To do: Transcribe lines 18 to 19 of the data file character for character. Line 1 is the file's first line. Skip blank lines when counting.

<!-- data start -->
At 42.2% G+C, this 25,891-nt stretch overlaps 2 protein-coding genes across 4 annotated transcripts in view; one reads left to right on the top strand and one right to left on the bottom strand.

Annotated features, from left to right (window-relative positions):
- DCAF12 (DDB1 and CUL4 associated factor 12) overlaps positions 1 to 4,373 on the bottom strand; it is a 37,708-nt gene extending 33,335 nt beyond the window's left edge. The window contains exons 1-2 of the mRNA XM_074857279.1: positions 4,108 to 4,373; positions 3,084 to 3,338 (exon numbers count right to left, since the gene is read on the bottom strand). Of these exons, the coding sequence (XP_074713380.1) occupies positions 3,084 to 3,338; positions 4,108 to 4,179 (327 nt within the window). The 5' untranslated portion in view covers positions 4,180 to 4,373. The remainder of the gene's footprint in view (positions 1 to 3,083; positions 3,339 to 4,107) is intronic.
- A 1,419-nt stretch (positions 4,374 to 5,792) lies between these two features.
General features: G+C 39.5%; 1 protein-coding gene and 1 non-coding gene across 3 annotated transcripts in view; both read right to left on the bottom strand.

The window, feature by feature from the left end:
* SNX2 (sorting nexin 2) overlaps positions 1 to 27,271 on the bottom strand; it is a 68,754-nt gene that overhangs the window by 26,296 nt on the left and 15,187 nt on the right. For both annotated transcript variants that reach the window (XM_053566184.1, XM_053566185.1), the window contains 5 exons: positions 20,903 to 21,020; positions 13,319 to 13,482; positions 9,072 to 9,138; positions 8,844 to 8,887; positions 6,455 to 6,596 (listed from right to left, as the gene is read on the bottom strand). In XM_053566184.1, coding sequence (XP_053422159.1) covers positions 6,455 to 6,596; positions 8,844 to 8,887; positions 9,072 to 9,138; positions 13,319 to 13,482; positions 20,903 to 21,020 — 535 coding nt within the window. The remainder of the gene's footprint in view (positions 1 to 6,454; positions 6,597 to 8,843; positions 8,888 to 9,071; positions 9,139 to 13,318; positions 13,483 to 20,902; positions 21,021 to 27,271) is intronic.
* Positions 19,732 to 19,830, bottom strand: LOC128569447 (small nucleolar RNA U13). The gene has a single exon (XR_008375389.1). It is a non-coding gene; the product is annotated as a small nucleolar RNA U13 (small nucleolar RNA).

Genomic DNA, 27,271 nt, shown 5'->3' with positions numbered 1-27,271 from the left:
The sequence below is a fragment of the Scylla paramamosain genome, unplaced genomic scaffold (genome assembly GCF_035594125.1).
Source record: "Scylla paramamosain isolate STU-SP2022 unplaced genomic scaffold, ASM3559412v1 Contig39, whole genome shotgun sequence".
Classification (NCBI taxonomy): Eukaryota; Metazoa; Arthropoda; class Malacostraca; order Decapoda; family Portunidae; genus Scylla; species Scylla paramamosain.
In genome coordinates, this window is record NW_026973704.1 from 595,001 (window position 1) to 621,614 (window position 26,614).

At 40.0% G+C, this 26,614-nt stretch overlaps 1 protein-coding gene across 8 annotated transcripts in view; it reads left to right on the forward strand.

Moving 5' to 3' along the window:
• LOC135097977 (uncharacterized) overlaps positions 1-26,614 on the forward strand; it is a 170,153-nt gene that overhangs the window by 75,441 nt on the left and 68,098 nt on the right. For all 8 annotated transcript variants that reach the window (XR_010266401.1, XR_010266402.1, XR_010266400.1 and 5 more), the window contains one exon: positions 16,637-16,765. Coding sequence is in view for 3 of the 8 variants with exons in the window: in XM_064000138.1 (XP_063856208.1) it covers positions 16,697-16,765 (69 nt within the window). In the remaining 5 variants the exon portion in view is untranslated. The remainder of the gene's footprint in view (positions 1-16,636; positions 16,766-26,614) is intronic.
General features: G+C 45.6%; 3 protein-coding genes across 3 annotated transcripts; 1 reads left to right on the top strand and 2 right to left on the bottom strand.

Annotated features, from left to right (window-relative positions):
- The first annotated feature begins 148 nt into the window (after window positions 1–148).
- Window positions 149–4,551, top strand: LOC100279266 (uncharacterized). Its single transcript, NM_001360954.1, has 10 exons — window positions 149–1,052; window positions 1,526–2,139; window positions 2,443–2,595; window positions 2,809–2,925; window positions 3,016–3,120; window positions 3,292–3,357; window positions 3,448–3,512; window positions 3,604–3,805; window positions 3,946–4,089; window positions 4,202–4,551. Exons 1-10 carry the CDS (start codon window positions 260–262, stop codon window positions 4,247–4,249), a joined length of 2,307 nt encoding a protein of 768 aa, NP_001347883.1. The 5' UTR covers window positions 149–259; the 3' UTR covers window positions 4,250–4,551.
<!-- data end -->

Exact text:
Annotated features, from left to right (window-relative positions):
- The first annotated feature begins 148 nt into the window (after window positions 1–148).